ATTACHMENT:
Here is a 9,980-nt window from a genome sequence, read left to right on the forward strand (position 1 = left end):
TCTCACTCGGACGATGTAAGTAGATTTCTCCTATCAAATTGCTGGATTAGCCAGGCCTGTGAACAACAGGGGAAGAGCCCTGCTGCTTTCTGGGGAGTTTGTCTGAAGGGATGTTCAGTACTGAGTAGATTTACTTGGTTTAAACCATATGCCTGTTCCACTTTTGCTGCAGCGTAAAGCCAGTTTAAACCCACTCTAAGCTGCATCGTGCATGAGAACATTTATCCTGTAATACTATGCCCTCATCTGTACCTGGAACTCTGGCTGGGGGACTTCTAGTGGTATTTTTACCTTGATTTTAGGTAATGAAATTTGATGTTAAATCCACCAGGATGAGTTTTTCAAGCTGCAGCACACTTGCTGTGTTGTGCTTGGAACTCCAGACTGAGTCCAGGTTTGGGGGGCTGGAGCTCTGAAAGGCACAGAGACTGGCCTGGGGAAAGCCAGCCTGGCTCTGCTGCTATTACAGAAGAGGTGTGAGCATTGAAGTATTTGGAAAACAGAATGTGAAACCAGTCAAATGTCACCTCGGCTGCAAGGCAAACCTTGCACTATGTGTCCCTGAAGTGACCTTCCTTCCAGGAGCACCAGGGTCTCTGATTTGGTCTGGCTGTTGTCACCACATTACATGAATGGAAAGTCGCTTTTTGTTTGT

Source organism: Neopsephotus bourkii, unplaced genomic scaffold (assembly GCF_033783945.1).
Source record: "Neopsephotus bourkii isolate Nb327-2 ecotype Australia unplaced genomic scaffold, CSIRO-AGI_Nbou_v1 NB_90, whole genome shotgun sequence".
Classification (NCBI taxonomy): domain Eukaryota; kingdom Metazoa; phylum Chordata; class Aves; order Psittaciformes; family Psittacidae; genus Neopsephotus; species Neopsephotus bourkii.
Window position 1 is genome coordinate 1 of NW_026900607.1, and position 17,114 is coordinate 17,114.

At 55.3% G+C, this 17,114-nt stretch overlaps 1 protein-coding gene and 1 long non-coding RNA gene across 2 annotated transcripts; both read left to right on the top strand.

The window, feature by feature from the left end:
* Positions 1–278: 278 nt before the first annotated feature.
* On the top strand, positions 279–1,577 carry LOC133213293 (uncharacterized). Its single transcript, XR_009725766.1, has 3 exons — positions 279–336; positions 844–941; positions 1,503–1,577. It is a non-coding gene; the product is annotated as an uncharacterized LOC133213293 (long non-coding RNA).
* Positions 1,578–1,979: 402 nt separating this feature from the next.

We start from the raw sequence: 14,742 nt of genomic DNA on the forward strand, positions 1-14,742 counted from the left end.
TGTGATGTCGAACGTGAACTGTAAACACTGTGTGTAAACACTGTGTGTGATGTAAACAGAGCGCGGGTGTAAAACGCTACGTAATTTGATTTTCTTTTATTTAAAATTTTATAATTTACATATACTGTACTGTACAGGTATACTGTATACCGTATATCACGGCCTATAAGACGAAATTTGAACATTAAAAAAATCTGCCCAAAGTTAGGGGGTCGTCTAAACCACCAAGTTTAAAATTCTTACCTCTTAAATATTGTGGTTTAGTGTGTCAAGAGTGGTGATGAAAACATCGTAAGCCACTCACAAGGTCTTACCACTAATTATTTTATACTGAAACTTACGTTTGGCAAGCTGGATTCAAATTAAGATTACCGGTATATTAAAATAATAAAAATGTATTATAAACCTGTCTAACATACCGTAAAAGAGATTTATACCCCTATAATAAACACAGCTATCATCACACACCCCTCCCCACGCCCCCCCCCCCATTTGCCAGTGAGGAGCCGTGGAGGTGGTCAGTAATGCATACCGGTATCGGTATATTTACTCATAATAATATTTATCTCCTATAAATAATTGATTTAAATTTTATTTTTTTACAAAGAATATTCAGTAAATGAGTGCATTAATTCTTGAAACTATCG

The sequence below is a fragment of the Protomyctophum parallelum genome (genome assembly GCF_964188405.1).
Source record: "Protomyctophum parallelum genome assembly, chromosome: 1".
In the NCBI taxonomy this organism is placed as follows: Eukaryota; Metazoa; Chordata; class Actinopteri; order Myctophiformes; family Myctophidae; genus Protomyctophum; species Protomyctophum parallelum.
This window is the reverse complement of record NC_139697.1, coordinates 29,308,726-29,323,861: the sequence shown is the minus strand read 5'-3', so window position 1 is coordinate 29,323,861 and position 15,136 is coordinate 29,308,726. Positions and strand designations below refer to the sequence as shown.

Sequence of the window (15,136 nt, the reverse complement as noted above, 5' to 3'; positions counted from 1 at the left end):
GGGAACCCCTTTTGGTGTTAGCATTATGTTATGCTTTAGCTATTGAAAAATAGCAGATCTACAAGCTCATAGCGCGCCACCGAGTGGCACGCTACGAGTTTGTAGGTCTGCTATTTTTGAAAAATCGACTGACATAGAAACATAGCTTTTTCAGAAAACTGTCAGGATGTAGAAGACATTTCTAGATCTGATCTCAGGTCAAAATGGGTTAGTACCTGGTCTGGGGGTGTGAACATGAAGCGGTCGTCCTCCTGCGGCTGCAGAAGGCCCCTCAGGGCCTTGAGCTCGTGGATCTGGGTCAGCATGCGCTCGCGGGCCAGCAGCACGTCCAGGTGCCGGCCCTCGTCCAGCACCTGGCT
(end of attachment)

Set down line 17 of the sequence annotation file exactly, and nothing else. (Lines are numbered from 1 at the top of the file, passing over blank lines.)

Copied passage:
This window is the reverse complement of record NC_139697.1, coordinates 29,308,726-29,323,861: the sequence shown is the minus strand read 5'-3', so window position 1 is coordinate 29,323,861 and position 15,136 is coordinate 29,308,726. Positions and strand designations below refer to the sequence as shown.